Today I had an interesting conversation with the manager of a local store specializing in aviation related merchandise. This store just underwent a major revamp. The most striking change was a huge increase in the amount of floor space devoted to ready made diecast aircraft replicas. This section was not only expanded, but also moved to the front of the store. In contrast, the plastic kit section was shrunk down in size and relegated to the back of the store.

When I asked about this change, the manager confirmed that diecast replicas were outselling kits by a huge margin. He went on and on about the quality and fine detail on these replicas and how much they’ve improved over the years. I pointed out another trend, which is that people are losing the patience to build kits. He agreed with this but didn’t seem concerned.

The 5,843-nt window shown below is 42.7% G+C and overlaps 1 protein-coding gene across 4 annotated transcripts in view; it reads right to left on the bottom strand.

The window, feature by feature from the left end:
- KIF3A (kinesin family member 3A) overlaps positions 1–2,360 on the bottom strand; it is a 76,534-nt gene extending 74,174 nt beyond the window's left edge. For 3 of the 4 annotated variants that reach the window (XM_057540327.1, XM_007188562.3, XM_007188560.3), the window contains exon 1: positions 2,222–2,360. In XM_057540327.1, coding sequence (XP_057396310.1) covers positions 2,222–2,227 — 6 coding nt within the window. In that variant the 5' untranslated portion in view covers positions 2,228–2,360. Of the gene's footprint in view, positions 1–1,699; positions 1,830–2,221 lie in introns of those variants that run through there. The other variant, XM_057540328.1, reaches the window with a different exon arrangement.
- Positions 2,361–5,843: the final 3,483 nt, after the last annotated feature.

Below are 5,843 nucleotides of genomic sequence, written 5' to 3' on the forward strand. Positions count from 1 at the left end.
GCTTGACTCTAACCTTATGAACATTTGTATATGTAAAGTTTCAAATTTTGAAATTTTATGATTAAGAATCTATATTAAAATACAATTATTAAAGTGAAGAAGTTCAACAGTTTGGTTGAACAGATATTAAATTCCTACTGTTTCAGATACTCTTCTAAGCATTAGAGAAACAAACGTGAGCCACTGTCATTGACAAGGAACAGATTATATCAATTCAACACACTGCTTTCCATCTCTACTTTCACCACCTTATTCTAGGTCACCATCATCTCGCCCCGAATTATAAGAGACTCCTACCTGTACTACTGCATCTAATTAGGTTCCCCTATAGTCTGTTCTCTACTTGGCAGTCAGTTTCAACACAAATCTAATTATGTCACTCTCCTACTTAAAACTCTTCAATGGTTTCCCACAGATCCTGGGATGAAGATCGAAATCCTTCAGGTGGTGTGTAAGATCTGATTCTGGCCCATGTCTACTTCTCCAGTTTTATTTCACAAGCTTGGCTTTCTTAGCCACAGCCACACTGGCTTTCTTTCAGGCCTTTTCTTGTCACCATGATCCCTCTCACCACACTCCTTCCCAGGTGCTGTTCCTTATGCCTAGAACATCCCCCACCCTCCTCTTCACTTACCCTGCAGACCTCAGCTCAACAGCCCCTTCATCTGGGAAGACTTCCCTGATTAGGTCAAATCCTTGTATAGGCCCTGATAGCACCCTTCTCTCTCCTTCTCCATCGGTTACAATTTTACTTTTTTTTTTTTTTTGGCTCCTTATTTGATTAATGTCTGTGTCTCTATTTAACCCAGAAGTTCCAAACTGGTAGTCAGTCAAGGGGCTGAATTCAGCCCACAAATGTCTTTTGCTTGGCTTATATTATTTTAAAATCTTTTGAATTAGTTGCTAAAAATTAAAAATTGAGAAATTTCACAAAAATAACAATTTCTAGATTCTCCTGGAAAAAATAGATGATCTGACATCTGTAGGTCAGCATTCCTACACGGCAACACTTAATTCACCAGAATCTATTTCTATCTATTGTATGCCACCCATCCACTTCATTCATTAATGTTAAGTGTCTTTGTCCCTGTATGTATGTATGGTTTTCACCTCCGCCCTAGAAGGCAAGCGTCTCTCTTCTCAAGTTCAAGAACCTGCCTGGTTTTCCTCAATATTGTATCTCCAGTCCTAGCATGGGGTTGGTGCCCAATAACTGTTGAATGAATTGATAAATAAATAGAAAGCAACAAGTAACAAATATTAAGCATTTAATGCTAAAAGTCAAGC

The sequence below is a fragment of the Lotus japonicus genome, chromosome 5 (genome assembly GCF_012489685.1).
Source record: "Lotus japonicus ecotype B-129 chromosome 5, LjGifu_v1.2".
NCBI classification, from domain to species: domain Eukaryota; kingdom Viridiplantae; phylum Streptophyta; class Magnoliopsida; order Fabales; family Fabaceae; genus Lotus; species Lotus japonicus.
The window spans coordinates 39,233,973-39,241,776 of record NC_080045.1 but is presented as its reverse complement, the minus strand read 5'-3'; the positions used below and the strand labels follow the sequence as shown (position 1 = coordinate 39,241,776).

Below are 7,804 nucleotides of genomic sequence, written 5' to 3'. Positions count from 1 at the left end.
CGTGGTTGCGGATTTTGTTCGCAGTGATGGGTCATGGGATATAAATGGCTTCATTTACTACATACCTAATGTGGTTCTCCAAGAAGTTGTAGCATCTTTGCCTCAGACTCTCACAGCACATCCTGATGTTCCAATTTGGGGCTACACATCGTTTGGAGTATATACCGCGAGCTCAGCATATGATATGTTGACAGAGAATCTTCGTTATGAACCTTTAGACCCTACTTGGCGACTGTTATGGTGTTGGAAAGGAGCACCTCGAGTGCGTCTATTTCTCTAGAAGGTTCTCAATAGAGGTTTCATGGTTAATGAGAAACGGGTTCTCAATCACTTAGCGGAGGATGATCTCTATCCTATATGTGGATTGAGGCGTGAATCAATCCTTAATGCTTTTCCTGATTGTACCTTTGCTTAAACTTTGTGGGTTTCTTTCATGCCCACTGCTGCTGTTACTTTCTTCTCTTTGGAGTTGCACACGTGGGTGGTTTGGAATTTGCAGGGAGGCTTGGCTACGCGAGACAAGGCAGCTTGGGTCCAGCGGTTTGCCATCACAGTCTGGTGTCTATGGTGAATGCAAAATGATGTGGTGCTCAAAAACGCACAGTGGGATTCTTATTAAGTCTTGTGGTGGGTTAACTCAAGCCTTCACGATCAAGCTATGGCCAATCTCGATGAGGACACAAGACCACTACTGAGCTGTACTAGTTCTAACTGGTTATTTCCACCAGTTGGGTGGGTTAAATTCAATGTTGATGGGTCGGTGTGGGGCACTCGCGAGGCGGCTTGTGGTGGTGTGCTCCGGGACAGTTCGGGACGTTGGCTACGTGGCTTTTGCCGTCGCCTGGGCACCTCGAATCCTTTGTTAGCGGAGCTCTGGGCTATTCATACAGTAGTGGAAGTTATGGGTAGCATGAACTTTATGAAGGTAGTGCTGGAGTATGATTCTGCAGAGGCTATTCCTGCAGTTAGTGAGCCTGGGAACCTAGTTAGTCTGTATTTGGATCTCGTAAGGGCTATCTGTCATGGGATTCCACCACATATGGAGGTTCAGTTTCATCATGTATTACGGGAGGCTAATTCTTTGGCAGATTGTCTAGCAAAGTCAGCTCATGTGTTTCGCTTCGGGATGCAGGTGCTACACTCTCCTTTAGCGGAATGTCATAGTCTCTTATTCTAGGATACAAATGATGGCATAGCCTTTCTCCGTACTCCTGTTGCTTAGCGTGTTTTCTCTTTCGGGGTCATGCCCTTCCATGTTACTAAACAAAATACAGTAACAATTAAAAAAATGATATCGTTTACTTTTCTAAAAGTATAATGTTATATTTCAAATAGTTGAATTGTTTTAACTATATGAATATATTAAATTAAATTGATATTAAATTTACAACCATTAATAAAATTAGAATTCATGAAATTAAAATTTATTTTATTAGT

In our world of instant gratification, it should come as no surprise that fewer and fewer people are building model kits. Instant gratification has become a core Western value, and you can see it in the short-term planning that corporations use, the tactical (rather than strategic) mindset of politicians who can’t see past the ends of their own noses, and the effects of technology.

Communication technology is probably the biggest cuplrit in training ordinary people to expect instant gratification. While everyone blindly praises the uninterrupted 24/7 contact which digital telephony has enabled, no-one seems to have noticed the ugly side effects.

For the first time in human history, verbal conversations are being replaced by snippets of text. These text messages are to face-to-face conversations what finger paintings are to a Rembrandt. They’re devoid of poetry and depth, not to mention basic punctuation. Instead of witty banter, we have emoticons. No wonder children are so easily addicted to smart phones. These devices are a grammar-free playground of reassuring smiley faces, ideally suited to short attention spans. As our minds are remapped to favour brief, careless messaging over communication with content and substance, we are reverting to our preschool selves.